Of course, the type of intermittent fasting I’m talking about here extends out a little longer than overnight. The most extreme version is one in which you simply eat every other day, fasting on the days in between. It’s called alternate day fasting, and this one’s probably not for people who train regularly and want to be strong, muscular, and lean.
There are other versions, of course. The most flexible option simply recommends a single day of fasting as little as once per month or as often as once per week. This is the type of fasting the client I referred to above followed. He cycled his calories during the week, eating high calories and carbs on strength training days and moderate calories and carbs on conditioning days. Then, every Sunday, he followed one of my full-day fasting protocols. These include avoiding food for 24 hours but drinking lots of water and green tea and supplementing with 5g BCAA, 3g fish oil, and ½ serving of a green food product like greens+ every few hours.
Another interesting version doesn’t involve whole days of fasting. Rather, it extends the daily fast from the typical 10-12 hours to a longer 16-20 hours. You would also train at the end of this fast using 10-15g of BCAA during your workout, and then you’d eat all your calories during a 4-8 hour post-workout window. I extensively tested this form of fasting personally and found that it can be very physique- and performance-friendly. However, you have to do it right; if you don’t, then trouble awaits.
The Benefits of Intermittent Fasting
Many of you are probably wondering why I did these fasting experiments in the first place.
Well, a lot of it is curiosity…I’m what you’d call a ‘professional dieter’. In other words, I’ve tried nearly every diet or nutritional protocol that’s around in order to test its efficacy.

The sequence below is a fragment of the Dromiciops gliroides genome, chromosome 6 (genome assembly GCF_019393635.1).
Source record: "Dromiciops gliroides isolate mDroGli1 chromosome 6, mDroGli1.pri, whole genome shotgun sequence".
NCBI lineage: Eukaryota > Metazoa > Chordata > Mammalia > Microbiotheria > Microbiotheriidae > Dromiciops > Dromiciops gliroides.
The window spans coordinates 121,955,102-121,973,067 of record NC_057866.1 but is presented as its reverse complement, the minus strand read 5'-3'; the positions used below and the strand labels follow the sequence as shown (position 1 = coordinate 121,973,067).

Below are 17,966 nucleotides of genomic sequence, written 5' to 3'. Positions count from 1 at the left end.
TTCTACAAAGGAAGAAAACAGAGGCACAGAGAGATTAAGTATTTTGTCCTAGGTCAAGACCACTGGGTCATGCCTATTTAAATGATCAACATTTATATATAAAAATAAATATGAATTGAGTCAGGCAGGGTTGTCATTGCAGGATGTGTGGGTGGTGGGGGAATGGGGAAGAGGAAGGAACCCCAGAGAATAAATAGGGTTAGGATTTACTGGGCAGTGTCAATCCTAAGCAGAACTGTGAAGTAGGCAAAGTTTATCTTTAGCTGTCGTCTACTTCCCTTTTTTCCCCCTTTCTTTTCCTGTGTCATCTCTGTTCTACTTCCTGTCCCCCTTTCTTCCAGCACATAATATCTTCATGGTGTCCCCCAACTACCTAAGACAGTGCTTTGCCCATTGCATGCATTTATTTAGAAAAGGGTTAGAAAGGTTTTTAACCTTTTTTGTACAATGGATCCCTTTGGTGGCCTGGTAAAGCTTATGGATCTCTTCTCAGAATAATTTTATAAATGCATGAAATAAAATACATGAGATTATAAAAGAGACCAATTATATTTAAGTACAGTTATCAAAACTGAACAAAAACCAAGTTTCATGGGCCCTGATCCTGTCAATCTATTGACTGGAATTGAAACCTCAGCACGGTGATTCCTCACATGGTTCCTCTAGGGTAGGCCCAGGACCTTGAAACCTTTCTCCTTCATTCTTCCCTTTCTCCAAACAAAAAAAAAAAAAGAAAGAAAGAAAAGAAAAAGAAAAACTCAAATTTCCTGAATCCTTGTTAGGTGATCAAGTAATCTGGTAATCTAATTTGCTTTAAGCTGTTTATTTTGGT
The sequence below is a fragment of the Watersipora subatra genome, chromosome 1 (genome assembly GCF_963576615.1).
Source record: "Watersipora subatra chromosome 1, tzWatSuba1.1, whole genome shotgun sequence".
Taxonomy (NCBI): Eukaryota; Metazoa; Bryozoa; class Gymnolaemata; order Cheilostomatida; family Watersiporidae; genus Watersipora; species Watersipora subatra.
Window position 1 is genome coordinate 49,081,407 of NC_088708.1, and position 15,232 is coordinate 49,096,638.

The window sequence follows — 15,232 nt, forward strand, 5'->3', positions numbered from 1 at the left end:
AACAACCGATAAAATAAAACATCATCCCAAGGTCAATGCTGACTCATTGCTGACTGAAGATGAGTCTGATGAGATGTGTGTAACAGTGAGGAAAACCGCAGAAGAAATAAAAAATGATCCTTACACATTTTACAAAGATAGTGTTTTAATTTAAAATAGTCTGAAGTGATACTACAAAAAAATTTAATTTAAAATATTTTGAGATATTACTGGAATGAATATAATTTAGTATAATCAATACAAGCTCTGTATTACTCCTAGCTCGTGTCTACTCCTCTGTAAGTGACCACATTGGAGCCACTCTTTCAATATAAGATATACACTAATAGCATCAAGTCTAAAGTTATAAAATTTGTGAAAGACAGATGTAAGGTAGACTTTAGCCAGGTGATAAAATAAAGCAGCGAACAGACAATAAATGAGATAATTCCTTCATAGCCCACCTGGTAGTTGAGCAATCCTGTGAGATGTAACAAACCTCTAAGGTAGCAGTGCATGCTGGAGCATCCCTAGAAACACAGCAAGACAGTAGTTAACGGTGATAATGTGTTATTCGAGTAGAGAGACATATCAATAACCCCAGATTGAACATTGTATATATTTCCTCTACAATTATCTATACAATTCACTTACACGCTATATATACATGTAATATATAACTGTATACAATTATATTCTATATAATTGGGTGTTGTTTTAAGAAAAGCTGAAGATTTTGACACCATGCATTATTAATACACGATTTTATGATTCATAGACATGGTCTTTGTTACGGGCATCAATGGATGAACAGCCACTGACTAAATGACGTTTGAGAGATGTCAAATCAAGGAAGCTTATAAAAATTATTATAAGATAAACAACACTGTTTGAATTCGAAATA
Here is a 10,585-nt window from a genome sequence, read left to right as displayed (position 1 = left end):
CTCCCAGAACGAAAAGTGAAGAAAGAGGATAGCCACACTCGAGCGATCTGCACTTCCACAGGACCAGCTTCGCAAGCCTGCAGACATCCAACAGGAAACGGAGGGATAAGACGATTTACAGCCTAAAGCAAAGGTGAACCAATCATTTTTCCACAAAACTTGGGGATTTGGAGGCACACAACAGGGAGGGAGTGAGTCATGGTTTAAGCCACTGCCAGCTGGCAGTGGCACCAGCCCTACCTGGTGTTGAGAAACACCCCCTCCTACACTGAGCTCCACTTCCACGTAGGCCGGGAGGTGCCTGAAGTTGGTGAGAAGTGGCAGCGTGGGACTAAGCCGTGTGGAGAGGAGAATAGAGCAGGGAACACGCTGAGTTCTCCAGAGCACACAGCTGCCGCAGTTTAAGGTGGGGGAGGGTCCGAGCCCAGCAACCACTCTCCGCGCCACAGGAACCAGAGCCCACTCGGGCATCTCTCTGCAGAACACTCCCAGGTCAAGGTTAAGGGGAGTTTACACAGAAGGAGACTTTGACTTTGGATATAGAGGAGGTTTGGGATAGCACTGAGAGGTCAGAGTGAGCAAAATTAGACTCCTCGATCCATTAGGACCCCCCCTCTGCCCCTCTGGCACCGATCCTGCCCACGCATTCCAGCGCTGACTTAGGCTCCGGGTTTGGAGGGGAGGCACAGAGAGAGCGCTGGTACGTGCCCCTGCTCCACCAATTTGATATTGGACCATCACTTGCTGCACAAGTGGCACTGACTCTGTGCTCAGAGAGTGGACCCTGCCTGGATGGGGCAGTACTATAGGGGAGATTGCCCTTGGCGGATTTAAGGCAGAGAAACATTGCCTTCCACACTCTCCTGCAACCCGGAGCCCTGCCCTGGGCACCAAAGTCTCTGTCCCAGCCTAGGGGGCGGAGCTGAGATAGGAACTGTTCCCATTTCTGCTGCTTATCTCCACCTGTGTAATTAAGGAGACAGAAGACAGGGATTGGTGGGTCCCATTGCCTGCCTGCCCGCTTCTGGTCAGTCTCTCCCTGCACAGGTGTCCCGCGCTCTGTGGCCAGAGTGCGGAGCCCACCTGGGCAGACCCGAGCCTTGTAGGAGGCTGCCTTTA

In addition, I’ve been pursuing a new goal: track and field. When you’re running competitively, every pound has got to earn its rent, so I wanted to test drive this new way to drop fat and get extremely lean while staying strong and powerful. Finally, the proposed benefits of IF are quite interesting and extensive. They include:
• blood lipids (including decreased triglycerides and LDL cholesterol)
• blood pressure (perhaps through changes in sympathetic/parasympathetic activity)
• markers of inflammation (including CRP, IL-6, TNF, BDNF, and more)
• oxidative stress (using markers of protein, lipid, and DNA damage)
• risk of cancer (through a host of proposed mechanisms; we’ll save them for another review)
• cellular turnover and repair (called autophagocytosis)
• fat burning (increase in fatty acid oxidation later in the fast)
• growth hormone release later in the fast (hormonally mediated)
• metabolic rate later in the fast (stimulated by epinephrine and norepinephrine release)
• appetite control (perhaps through changes in PPY and ghrelin)
• blood sugar control (by lowering blood glucose and increasing insulin sensitivity)
• cardiovascular function (by offering protection against ischemic injury to the heart)
• effectiveness of chemotherapy (by allowing for higher doses more frequently)
• neurogenesis and neuronal plasticity (by offering protection against neurotoxins)
To be frank, most of the research to date has been done in animal models with pretty limited data collection in humans. While the human studies that have been done show some promise, we’re probably a good 5-7 years away from knowing exactly what IF does in humans and why, and 10-12 years from knowing which IF protocols are “best.” That’s another reason why I’ve been putting IF to the test.
Frequent Meals and Intermittent Fasting
Of course, people have been getting in shape for a very long time without using the intermittent fasting ideas I outline above. In fact, the dominant nutrition paradigm suggests that we should be eating smaller meals every few hours…so doesn’t intermittent fasting just fly in the face of everything we’ve been told to do?